Thursday, May 28, 2009

Myanmar: Suu Kyi's lawyers optimistic about case

AP Photo/Khin Maung Win

YANGON, Myanmar (AP) -- Lawyers for Myanmar opposition leader Aung San Suu Kyi expressed optimism about her case after the only witness allowed to testify for the defense addressed the court in her trial on charges of violating house arrest.

Closing arguments in a case that could send the Nobel Peace laureate to prison for five years are set to be heard Monday. The defense has argued that there is no legal basis for the charge that Suu Kyi had violated the terms of her house arrest when an uninvited American swam secretly to her home.

Suu Kyi's supporters fear that she may be found guilty because the courts are under the influence of the ruling junta and usually mete out harsh punishment for political dissidents.

But one of Suu Kyi's lawyers, Nyan Win, said Thursday night he was "very confident of victory if the trial is carried out according to law."

The court was in recess Friday.

The trial has drawn outrage from the international community and Suu Kyi's local supporters, who worry that the military junta has found an excuse to keep her detained through next year's elections. Her party won the last elections in 1990 but was not allowed to take power by the military, which has run the country since 1962.

Suu Kyi's defense team acknowledges that 53-year-old John W. Yettaw swam to and entered her lakeside home, where he stayed for two days. They argue, however, that it was the duty of government guards outside her closely watched house to prevent any intruders.

Yettaw was taken to Suu Kyi's residence Thursday, accompanied by dozens of police, to re-enact before court officials how he entered and left her compound, said state-run newspapers Friday, which also published photos of the re-enactment.

Kyi Win, the defense witness who is a legal expert and a member of Suu Kyi's National League for Democracy party, highlighted what appears to be the defense's main argument, that the charge against Suu Kyi is unlawful.

The charge against Suu Kyi cites a 1975 state security law, not the more narrowly defined confinement order for her house arrest.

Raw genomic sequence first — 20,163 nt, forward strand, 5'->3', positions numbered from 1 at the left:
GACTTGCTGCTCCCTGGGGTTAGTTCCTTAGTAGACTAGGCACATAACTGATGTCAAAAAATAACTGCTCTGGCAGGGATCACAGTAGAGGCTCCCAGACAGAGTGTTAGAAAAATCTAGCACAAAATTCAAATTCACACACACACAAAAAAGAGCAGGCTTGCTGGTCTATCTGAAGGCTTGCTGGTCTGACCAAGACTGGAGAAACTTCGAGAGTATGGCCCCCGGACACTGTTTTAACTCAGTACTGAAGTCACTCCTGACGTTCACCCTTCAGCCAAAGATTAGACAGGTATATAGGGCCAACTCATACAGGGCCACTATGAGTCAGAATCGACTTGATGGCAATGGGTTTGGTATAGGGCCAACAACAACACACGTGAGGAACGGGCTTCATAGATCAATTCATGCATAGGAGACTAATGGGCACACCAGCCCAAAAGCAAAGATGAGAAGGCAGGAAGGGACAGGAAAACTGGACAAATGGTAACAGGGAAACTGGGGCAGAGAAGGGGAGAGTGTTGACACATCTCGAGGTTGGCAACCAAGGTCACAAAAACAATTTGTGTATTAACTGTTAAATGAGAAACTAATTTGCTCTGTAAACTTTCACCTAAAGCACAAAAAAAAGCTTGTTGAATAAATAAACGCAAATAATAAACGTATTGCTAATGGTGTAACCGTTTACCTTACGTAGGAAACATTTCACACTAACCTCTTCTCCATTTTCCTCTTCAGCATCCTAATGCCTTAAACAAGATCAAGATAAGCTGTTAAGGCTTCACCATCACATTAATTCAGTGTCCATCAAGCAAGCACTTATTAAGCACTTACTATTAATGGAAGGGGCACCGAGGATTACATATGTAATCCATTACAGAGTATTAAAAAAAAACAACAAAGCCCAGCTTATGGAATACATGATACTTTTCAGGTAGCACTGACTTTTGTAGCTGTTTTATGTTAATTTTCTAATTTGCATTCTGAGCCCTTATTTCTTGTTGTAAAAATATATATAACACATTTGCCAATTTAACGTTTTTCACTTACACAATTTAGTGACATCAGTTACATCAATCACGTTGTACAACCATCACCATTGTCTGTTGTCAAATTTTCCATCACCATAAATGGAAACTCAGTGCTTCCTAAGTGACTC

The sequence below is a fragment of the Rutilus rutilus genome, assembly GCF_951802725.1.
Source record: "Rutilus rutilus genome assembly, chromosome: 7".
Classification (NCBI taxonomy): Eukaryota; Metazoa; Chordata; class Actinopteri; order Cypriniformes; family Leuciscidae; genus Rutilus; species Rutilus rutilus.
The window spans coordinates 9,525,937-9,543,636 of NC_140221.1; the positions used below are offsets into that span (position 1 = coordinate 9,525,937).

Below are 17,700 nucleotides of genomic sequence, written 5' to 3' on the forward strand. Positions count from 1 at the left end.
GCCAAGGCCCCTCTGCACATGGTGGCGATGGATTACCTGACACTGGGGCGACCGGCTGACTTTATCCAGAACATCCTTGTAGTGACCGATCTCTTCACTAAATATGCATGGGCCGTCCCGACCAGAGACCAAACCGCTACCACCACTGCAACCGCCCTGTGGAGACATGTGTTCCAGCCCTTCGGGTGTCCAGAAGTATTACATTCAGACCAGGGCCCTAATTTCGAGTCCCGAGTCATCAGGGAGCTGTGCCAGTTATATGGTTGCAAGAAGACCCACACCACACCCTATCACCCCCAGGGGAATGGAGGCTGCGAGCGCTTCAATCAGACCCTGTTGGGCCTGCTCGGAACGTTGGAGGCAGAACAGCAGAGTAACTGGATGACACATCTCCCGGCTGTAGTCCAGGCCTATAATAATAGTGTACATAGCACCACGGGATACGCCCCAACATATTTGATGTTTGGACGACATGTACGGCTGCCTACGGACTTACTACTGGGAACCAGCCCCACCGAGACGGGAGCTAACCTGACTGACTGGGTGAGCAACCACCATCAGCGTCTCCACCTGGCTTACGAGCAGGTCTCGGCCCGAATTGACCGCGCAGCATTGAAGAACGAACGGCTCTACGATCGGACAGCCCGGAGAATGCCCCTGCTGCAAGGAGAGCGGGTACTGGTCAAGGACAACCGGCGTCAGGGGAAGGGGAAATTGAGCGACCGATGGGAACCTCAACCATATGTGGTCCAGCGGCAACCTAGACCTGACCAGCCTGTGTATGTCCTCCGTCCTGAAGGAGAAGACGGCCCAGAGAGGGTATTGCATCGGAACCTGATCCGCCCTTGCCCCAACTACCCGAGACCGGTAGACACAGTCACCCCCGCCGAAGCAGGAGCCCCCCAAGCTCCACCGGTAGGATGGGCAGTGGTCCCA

The 1975 law sets out broader penalties and refers to the 1974 constitution, which was annulled when the military took power in 1988. The country adopted a new charter last year.

Prosecutors seemed very unhappy at his testimony, Kyi Win told reporters outside the courtroom after the trial's ninth day. Accounts of testimony have generally come only from the state press and defense lawyer Nyan Win, because reporters have been barred from all but two of the sessions.

Nyan Win, a lawyer for Suu Kyi, said the defense team would submit a letter Friday seeking permission for a private meeting with their clients on Saturday. Yettaw and two female party members who live with Suu Kyi face the same charge as Suu Kyi and have also pleaded not guilty.

Yettaw, of Falcon, Missouri, told the court Wednesday he had been sent by God to warn Suu Kyi of his premonition that she would be assassinated by terrorists, Nyan Win said. Suu Kyi acknowledges that she allowed him to stay for two days because he said he was too tired and ill to leave immediately.

Yettaw also secretly went to her house late last year but did not meet Suu Kyi. He testified that security personnel observed him during both of his visits but did not try to stop him, Nyan Win said.

Suu Kyi's case and North Korea's recent nuclear test were major topics at a meeting of foreign ministers from the European Union and the 10-nation Association of Southeast Nations in the Cambodian capital, Phnom Penh.

The meeting's closing statement Thursday made no direct demand for Suu Kyi's immediate release.

But Jan Kohout, deputy prime minister of the Czech Republic and the meeting's co-chairman, said that "we are still deeply concerned over Ms. Aung San Suu Kyi's detention and (urge) that she should be released immediately."

Myanmar Deputy Foreign Minister Maung Myint said it was inappropriate for the meeting to take up Suu Kyi's cases, because it breached the region's traditional policy of noninterference in each other's affairs.

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